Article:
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calls Dr. Hortons office, so they all come to the office to see what the problem is. When Mrs. Horton arrives she can not believe the mess Amelia Bedelia has caused. Amelia buys ice cream for the whole office and everyone forgives her.
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LibraryThing member ChantalBerho
This is a realistic fiction early chapter book for the primary grades. There are some illustrations, which are ink and wash. In this book, Amelia Bedelia is asked to help at her doctor's office while the doctor is away. She tries to answer the phone and take care of patients, but she takes
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everything literally, frustrating everyone around her. She thinks that drawing blood means to use a red crayon on paper, and she thinks that when someone says they are a "little hoarse," they are an animal. This book is full of silly things and Amelia Bedelia's famous antics.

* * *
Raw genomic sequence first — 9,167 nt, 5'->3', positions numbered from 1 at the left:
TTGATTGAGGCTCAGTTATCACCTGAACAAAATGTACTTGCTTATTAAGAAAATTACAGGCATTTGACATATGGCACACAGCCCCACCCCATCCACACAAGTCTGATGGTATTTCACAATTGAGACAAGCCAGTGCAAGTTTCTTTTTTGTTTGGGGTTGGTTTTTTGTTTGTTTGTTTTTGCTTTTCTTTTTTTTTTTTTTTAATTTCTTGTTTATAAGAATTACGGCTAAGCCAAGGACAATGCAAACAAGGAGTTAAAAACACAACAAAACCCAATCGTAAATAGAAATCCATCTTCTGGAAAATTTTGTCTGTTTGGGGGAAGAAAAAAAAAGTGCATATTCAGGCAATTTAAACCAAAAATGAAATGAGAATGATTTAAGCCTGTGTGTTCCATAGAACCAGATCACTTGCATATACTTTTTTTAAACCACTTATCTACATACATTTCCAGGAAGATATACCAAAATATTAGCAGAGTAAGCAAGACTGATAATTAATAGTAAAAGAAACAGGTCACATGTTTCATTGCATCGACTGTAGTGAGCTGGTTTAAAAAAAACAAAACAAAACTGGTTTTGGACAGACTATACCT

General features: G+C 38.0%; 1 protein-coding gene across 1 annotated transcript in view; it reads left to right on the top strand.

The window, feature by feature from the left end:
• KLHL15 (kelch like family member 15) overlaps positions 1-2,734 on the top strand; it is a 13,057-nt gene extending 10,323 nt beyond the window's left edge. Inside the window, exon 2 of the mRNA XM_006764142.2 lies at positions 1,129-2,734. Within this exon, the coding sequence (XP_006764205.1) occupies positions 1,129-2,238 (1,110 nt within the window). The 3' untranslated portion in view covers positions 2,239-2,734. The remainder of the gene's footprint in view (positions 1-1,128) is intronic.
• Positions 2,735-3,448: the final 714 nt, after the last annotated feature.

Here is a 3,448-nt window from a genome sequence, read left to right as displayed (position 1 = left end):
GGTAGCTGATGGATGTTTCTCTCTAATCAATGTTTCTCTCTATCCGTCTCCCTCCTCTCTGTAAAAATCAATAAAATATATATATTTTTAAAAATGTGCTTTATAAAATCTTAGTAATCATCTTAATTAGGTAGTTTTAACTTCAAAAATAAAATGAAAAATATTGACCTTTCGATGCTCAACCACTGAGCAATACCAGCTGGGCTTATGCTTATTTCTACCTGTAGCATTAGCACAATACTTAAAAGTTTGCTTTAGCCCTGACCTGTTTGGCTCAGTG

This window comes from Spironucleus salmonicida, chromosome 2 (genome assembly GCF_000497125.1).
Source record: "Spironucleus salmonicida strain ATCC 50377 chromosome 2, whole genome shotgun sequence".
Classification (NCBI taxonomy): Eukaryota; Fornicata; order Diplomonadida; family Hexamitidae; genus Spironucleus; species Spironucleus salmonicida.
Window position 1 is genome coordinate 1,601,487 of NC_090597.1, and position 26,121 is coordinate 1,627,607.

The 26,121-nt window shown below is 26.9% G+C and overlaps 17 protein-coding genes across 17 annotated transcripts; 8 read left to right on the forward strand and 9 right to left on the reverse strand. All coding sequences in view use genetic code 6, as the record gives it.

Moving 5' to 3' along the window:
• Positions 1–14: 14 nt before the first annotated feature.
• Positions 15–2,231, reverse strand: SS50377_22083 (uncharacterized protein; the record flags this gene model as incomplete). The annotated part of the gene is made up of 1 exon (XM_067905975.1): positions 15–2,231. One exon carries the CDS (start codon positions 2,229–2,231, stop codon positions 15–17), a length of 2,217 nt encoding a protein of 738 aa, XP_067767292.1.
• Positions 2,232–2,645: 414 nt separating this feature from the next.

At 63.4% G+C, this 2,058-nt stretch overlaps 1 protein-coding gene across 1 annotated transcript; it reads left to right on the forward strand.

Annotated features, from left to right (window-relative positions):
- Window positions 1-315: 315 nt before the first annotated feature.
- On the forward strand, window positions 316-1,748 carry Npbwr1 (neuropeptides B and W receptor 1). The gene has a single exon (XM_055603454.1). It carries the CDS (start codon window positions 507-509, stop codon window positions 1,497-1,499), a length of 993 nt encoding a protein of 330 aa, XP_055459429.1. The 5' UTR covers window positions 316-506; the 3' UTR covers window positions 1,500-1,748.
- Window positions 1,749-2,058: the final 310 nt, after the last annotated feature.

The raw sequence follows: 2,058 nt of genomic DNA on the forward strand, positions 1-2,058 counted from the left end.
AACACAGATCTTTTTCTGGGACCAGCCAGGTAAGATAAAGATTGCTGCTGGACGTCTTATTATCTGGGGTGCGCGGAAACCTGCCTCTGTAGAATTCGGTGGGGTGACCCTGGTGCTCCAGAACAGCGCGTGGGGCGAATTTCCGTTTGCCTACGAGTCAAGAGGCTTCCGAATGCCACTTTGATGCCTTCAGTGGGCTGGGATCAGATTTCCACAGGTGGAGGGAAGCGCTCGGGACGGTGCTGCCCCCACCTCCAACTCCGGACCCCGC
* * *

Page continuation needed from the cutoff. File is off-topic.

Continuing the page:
This book characterizes Amelia Bedelia as a silly person with whom a lot of patience must be had. She not only dresses silly, she is messy and hardly makes any sense. The illustrations reinforce the words that characterize Amelia Bedelia, and this book retains her famous character.
This book is a good example of realistic fiction because although many of Amelia Bedelia's actions are outlandish, they are completely possible and are dealing with somewhat realistic situations. Amelia Bedelia might not have much common sense, but her literal thinking is not completely unrealistic.
Use: This book would be used for independent silent reading, a take home book for practice, or in small reading groups. It could also be used when talking about literal thinking and common sense.
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LibraryThing member MSittig